Crematoria review procedure criticised

06 May 2016

PA

Send-off: well-wishers, and actors dressed as policemen and french maids accompany the hearse carrying Cynthia Payne's coffin, at her funeral at the South London crematorium, Mitcham, in December

Send-off: well-wishers, and actors dressed as policemen and french maids accompany the hearse carrying Cynthia Payne's coffin, at her funeral at...

THE Bishop of Portsmouth, the Rt Revd Christopher Foster, has welcomed a government inquiry into the use of crematoria in the UK, to which the Church of England will be submitting a proposal, but criticised its timing and “consumer” terminology.

The Chancellor, George Osborne, announced the opening of a consultation period, in the March Budget, to review the number, location, and capacity of crematoria in the UK, and to assess whether existing crematoria are suitable to “meet the demand and cultural requirements of all communities”.

A discussion paper on the review was released by the Government on 16 March to gather evidence from crematorium “users and providers”, councils, faith groups, and members of the community.

Interested parties can contribute comments through an online survey, or via email, or post. The consultation period closes on 26 May.

“I welcome the consultation,” Bishop Foster said on Tuesday, “albeit that the deadline for response is tight and that the term ‘users’ reflects a consumer approach to what is a moment of sensitivity for bereaved families and the wider community.”

He went on: “It is right that around death the service available is respectful, sensitive, and able to meet the appropriate timescales, within reasonable geographical distance, and needs of those who mourn the death of someone close, honouring their faith traditions.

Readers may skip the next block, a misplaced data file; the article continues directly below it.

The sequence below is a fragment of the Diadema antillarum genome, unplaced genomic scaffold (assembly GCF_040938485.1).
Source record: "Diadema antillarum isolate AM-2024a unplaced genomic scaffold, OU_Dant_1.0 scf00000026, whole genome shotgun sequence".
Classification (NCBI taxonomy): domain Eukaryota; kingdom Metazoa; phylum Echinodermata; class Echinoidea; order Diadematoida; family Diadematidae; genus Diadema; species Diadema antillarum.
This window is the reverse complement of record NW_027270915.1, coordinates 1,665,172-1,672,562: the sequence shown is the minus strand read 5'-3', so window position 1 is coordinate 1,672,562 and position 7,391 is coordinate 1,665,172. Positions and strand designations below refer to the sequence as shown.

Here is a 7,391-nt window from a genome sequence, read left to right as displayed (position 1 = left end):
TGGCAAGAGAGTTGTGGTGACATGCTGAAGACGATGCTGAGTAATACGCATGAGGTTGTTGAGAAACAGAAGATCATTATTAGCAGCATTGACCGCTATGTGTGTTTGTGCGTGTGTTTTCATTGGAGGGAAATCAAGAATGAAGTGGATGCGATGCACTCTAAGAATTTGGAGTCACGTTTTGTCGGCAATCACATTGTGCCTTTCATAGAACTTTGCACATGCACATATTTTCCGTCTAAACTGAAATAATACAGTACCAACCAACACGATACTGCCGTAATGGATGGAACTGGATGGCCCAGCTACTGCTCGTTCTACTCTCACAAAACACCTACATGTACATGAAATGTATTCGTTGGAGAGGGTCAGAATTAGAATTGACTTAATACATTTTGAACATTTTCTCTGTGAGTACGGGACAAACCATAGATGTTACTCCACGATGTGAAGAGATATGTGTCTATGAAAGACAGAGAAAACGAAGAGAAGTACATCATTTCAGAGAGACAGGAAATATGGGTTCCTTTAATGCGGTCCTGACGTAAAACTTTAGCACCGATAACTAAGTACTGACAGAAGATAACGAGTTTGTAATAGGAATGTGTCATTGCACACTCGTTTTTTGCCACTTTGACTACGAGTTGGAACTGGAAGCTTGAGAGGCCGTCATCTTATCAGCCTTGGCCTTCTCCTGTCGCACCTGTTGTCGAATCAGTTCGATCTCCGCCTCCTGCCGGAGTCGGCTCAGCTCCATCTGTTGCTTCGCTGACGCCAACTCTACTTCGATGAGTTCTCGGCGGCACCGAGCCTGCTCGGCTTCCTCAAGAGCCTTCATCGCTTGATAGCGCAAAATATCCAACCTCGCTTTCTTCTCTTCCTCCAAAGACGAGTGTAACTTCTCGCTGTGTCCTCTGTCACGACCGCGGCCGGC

“The Church of England is preparing a formal response through the Mission and Public Affairs Division,” he said.

The discussion paper Review of Crematoria Provision and Facilities quotes the Directory of Crematoria 2015, produced by the Cremation Society of Great Britain, which suggests that more than 390,000 cremations took place in England last year; a representation of 77.35 per cent of all deaths in that time.

“Cremation is the normal method of funeral for Sikh, Hindu, Buddhist, Jain, and Zoroastrian faiths, and is also widely used by Christian denominations and those with no faith,” the paper says. “It is important that there are good quality crematoria that respect cultural and religious traditions and that provide tailored services, meeting the needs of families at such a difficult point in their lives.”

Bishop Foster had previously expressed his “surprise” and “shock” at the announcement “made in the Budget, of all places”, in March. The review was first mooted in the July Budget last year.

Speaking in the House of Lords at the time, he said: “While issues about the number, location, and size of crematoria are important, they cannot be addressed in isolation from others involved in ministry and provision at and around death, such as churches, ministers, and funeral directors, if the stated aim is to be fulfilled, responding sensitively to relatives and to people of all faiths.”

Reports suggest that the review may have been a response to escalating cremation costs: official figures obtained by the BBC from borough councils in August state that cremating an adult currently costs an average of £640 — up from £480 five years ago.

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